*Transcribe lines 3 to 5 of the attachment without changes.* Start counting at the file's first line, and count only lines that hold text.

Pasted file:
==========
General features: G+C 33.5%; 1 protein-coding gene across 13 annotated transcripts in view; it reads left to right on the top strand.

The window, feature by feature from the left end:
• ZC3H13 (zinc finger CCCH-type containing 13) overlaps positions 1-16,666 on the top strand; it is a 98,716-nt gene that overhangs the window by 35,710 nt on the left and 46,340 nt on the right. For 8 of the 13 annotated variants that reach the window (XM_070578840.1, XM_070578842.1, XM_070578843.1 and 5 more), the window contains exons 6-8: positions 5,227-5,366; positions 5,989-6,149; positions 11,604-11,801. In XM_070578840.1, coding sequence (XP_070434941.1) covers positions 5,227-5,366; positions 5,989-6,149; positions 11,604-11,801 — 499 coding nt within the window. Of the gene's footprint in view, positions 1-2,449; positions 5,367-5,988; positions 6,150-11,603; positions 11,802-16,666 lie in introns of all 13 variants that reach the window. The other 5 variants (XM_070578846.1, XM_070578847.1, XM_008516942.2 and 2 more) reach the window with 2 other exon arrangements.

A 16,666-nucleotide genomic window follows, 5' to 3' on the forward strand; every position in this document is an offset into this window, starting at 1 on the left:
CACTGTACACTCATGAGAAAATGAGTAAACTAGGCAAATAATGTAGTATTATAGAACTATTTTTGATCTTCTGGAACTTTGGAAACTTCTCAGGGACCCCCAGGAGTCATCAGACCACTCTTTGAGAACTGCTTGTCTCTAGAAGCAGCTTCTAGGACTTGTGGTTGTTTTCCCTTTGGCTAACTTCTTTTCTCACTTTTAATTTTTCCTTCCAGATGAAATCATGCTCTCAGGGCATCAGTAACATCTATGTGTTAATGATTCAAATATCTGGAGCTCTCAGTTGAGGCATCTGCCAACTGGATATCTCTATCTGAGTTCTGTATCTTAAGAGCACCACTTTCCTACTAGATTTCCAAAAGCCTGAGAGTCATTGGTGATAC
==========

• ZC3H13 (zinc finger CCCH-type containing 13) overlaps positions 1-16,666 on the top strand; it is a 98,716-nt gene that overhangs the window by 35,710 nt on the left and 46,340 nt on the right. For 8 of the 13 annotated variants that reach the window (XM_070578840.1, XM_070578842.1, XM_070578843.1 and 5 more), the window contains exons 6-8: positions 5,227-5,366; positions 5,989-6,149; positions 11,604-11,801. In XM_070578840.1, coding sequence (XP_070434941.1) covers positions 5,227-5,366; positions 5,989-6,149; positions 11,604-11,801 — 499 coding nt within the window. Of the gene's footprint in view, positions 1-2,449; positions 5,367-5,988; positions 6,150-11,603; positions 11,802-16,666 lie in introns of all 13 variants that reach the window. The other 5 variants (XM_070578846.1, XM_070578847.1, XM_008516942.2 and 2 more) reach the window with 2 other exon arrangements.

A 16,666-nucleotide genomic window follows, 5' to 3' on the forward strand; every position in this document is an offset into this window, starting at 1 on the left:
CACTGTACACTCATGAGAAAATGAGTAAACTAGGCAAATAATGTAGTATTATAGAACTATTTTTGATCTTCTGGAACTTTGGAAACTTCTCAGGGACCCCCAGGAGTCATCAGACCACTCTTTGAGAACTGCTTGTCTCTAGAAGCAGCTTCTAGGACTTGTGGTTGTTTTCCCTTTGGCTAACTTCTTTTCTCACTTTTAATTTTTCCTTCCAGATGAAATCATGCTCTCAGGGCATCAGTAACATCTATGTGTTAATGATTCAAATATCTGGAGCTCTCAGTTGAGGCATCTGCCAACTGGATATCTCTATCTGAGTTCTGTATCTTAAGAGCACCACTTTCCTACTAGATTTCCAAAAGCCTGAGAGTCATTGGTGATAC